The risk of the disease in the future was assessed by analyzing the presence of mutations in 10 genes. (Photo: reproduction)
The researchers first tested the test’s effectiveness on urine samples from participants in the Golestan Cohort Study, which gathered data from more than 50,000 people. After ten years of follow-up, 40 volunteers were diagnosed with bladder cancer. The new test was applied to samples from 29 of these participants and to 98 samples from other participants, which could be used as controls.
The results showed that the test could predict future bladder cancer with 66% effectiveness, 12 years before clinical diagnosis. With 7 years in advance, the effectiveness rose to 86%. In the control population, the test was exactly negative in 96% of patients who did not develop cancer in the future.
Test validation was performed on 70 bladder cancer patients and 96 controls from Massachusetts General Hospital and Ohio State University. These samples were collected prior to the cystoscopy but on the day the patients received their diagnosis. Genetic mutations were identified in samples from 71% of participants whose tumors were detected during cystoscopy. Precision for negative results was 94%.
The results were consistent both in individuals with known risk factors for bladder cancer undergoing cystoscopy and in those with no evidence of disease. Risk factors for this type of tumor include genetics, smoking, or environmental exposure to known carcinogens.
“Research of this nature is very encouraging as it shows that our ability to identify molecular changes in liquid biopsies such as urine that may indicate cancer is constantly improving,” commented Joost Boormans, urologist at Erasmus University Medical Center in Rotterdam, the Netherlands, in a statement.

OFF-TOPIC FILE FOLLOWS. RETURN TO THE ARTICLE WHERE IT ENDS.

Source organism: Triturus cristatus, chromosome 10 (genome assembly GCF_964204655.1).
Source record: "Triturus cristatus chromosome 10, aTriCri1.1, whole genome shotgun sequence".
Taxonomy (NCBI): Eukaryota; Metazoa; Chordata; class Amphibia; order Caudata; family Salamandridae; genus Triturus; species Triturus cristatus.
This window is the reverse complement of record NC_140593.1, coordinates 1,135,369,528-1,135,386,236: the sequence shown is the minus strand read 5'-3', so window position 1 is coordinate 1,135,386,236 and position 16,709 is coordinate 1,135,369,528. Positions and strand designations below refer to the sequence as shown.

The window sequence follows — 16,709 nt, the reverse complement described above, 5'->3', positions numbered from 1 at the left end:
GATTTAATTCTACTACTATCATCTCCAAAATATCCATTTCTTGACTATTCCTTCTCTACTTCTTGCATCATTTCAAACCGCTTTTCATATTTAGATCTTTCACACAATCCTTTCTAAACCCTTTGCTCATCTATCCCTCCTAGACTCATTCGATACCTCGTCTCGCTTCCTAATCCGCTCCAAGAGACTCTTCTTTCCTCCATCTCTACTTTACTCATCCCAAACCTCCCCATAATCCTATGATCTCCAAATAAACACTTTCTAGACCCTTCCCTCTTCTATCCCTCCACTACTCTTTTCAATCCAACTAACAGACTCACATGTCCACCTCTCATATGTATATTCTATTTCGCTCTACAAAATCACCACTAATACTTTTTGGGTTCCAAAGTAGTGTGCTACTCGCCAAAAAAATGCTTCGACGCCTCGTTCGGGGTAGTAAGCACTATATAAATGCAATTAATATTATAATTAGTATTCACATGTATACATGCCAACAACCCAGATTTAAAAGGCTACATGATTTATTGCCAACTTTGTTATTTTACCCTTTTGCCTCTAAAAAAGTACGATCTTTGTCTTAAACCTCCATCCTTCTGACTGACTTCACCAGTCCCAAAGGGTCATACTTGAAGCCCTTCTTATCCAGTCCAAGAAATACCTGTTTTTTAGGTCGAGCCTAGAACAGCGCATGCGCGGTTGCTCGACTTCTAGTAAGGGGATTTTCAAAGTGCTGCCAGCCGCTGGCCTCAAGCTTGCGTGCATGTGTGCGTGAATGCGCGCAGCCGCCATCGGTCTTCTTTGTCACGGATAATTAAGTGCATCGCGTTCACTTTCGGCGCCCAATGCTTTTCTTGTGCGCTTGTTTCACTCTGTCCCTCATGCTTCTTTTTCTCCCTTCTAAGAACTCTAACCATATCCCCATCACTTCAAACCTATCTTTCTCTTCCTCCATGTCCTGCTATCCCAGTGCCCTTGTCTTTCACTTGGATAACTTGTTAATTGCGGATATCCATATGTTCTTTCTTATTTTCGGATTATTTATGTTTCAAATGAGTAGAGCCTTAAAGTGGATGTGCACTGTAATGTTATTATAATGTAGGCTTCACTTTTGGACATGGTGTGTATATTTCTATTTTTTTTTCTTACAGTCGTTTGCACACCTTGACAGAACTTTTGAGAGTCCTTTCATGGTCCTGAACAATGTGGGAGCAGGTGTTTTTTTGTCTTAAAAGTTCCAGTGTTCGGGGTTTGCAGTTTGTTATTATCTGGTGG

Despite the promising results, Boormans does not believe this type of test will be used to perform mass screening for bladder cancer. Rather, the test is more likely to be used in high-risk patients or to assess the risk of recurrence in patients who already have the disease.
Bladder cancer occurs mainly in older people, about 90% of patients with this type of cancer are older than 55 years, with an average age of 73 years at diagnosis.
There are three types of bladder cancers. They are divided into the cell types where the tumor starts. The non-invasive ones have not yet invaded deeper layers. Invasive cancers are more likely to spread and more difficult to treat.
The main symptom of the disease is associated with changes in the urine, the first of which is the presence of blood. Other symptoms include urinating more frequently than usual, a feeling of pain or burning, an urge to urinate even when your bladder is not full, and a weaker than normal urinary stream.
In more serious cases, the symptoms can advance and cause other types of manifestations, such as the closing of the urinary canal and consequently the impossibility of the person to urinate, lumbar pain, loss of appetite, weakness, swelling in the feet and legs, bone pain, loss of weight loss, and even a decrease in the functioning of the kidneys.
Risk factors for developing the disease include genetics, exposure to radiation therapy, medications, and other substances; age – the disease is more common after the age of 40 -; drink little liquid; chronic bladder inflammation and smoking.
Treatment varies according to the degree of the disease, and may include surgery, chemotherapy and radiotherapy.